Health and care sector professionals are taking to the streets to demand better hours and pay and protest against staff shortage, overload, and burn-out.

“We have been calling for better conditions and better pay for years. Thousands of beds are now empty because we don’t have enough staff. In Styria, about 3,000 of a total of 13,000 beds in the nursing sector are currently closed,” Beatrix Eiletz, head of the works council of Styrian Volkshilfe told the daily Der Standard.

READ ALSO: How Covid absences are disrupting Austrian hospitals, schools and transport

It is not uncommon that nurses will quit their jobs and move to completely different professions, thereby increasing the gap, the report added.

The problem is an old one in Austria – but it has been exacerbated by the coronavirus pandemic.

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‘Taboo in Austrian society’: How women still face barriers accessing abortion

Abortion may be decriminalised in Austria, but there are several hurdles women must go through which can make it incredibly difficult in much of the country.

'Taboo in Austrian society': How women still face barriers accessing abortion

Nobody knows exactly how many women get abortions yearly in Austria, though estimates are around 30,000 a year.

There are no reliable concrete numbers because the procedure is not covered by health insurance in the country, people need to pay for it themselves, and therefore not measured by Statistik Austria.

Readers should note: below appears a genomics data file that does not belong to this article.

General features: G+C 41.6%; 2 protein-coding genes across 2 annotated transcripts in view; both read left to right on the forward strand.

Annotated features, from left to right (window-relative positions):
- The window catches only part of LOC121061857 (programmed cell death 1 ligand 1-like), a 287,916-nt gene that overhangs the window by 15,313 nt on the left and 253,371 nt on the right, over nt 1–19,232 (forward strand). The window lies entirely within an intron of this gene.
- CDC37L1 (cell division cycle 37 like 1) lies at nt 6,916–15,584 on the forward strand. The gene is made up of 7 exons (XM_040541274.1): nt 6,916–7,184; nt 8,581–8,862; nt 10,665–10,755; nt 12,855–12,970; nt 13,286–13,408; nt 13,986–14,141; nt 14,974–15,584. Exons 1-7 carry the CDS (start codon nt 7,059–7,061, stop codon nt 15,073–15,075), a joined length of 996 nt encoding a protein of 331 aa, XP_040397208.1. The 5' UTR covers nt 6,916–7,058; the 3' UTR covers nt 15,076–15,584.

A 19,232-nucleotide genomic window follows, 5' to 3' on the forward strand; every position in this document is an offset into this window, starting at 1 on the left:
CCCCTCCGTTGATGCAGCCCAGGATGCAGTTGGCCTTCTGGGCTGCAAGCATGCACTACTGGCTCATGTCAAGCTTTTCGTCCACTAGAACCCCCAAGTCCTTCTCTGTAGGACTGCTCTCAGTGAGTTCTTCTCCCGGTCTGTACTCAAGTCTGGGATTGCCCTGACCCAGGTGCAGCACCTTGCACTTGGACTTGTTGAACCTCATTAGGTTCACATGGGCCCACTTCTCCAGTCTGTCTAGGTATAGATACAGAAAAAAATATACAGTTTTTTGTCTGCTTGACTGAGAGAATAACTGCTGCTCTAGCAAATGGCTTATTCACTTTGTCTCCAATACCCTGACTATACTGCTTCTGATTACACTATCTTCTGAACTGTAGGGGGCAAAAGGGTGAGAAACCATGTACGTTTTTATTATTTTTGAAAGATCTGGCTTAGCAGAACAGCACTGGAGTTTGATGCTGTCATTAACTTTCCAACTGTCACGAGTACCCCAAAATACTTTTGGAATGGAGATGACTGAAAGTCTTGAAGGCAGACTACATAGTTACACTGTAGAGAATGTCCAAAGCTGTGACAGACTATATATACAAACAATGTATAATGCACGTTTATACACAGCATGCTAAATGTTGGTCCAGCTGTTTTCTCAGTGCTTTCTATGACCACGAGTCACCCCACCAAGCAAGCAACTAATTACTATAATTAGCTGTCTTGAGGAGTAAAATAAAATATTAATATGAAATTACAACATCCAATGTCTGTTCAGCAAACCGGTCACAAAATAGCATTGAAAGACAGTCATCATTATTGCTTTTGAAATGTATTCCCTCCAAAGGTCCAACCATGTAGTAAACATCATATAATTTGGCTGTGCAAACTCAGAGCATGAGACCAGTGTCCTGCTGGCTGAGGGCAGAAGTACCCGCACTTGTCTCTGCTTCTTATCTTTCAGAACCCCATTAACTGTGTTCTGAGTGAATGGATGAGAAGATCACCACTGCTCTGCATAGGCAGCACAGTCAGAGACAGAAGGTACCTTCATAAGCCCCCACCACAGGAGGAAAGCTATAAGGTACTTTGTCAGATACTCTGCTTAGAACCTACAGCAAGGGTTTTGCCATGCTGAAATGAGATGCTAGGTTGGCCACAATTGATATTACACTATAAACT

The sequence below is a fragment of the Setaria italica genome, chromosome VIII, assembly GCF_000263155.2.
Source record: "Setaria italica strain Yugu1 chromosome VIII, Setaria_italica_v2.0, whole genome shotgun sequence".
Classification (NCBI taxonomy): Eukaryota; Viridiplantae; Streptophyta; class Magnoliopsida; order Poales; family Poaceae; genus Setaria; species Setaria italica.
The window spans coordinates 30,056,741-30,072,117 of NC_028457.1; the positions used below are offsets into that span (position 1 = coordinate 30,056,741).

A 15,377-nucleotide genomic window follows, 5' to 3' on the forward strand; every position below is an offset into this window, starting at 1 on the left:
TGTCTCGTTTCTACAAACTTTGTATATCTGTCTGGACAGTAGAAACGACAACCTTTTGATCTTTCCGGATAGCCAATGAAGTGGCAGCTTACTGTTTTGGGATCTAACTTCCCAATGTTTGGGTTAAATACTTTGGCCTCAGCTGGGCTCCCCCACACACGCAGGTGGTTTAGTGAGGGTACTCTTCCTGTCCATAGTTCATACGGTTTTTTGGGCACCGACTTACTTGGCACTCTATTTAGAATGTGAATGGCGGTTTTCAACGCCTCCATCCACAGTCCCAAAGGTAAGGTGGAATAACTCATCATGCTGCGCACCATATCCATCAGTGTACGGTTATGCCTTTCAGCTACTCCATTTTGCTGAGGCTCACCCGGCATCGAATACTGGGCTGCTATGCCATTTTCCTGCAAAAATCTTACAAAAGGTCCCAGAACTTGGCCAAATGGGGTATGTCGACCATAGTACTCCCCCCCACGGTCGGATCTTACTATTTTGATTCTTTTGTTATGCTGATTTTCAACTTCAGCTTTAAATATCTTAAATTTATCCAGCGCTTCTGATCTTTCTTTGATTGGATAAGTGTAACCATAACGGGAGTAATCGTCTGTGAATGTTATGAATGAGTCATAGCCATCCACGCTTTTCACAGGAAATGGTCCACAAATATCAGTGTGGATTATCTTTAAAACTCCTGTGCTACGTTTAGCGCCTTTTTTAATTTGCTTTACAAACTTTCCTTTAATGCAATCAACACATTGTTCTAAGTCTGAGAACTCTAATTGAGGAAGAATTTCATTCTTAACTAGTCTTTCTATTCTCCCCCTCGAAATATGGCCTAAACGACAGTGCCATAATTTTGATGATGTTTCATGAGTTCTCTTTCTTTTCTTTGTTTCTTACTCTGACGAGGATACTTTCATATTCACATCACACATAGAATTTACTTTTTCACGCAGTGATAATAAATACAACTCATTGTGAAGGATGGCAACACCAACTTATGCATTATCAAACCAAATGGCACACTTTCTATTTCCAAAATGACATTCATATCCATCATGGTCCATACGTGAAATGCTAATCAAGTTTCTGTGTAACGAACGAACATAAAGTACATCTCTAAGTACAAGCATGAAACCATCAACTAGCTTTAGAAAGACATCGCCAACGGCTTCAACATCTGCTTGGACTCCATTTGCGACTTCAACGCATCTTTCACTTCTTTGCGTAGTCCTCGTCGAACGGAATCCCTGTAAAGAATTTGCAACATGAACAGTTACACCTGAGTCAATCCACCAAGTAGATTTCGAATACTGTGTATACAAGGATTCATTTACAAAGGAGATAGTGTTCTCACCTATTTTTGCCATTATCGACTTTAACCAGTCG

Optative abortion has been a decriminalised medical procedure since 1975 in Austria. Women can discontinue a pregnancy per choice within the first three months – before the 16th pregnancy week, counting from the date of the last menstrual period.

They must go through a consultation with a doctor but don’t have to disclose the reasons for the abortion. Instead, the consultation will usually decide which abortion method is better for the patient’s case.

READ ALSO: Reader question: Is abortion legal in Austria?

But prices are high, starting at around €350 to €550, which patients must pay themselves. Even finding someone to perform the procedure can be difficult. 

“There is a need for uniform pricing and the assumption of costs by health insurance companies, as well as nationwide offers by clinics that offer abortions (at best both medicinal and surgical, so that those affected have a choice)”, says Anna Maria Lampert, a board member of CHANGES for women a non-profit association in Vienna that assist women with information and financing for abortion procedures.

Lampert explains that some Austrian states have few or no offer of abortion clinics or doctors qualified to make the procedure.

“In Burgenland, there is neither a public hospital nor a private clinic offering abortions. In Vorarlberg, Tyrol and Upper Austria, there is only one doctor in each province, with no backup staffing”, she says.

This also raises costs, as many people need to travel to get the procedure.

According to Austrian law, medical staff can also refuse to participate in abortion based on their personal beliefs, making the practice even more taboo, especially outside of the capital Vienna.

“Abortion is still a big taboo in Austrian society. In rural areas, people don’t get in touch with the topic. CHANGES for women are often either the only contact point for women with unwanted pregnancies or the only ones who treat them with respect and without judgement or prejudice.”

READ ALSO: Violence against women in the spotlight in Austria after horrific killings

Lampert also mentioned that the topic is often depicted in a “very dramatic” way in the media, showing people who get abortions as “traumatised and self-centred”.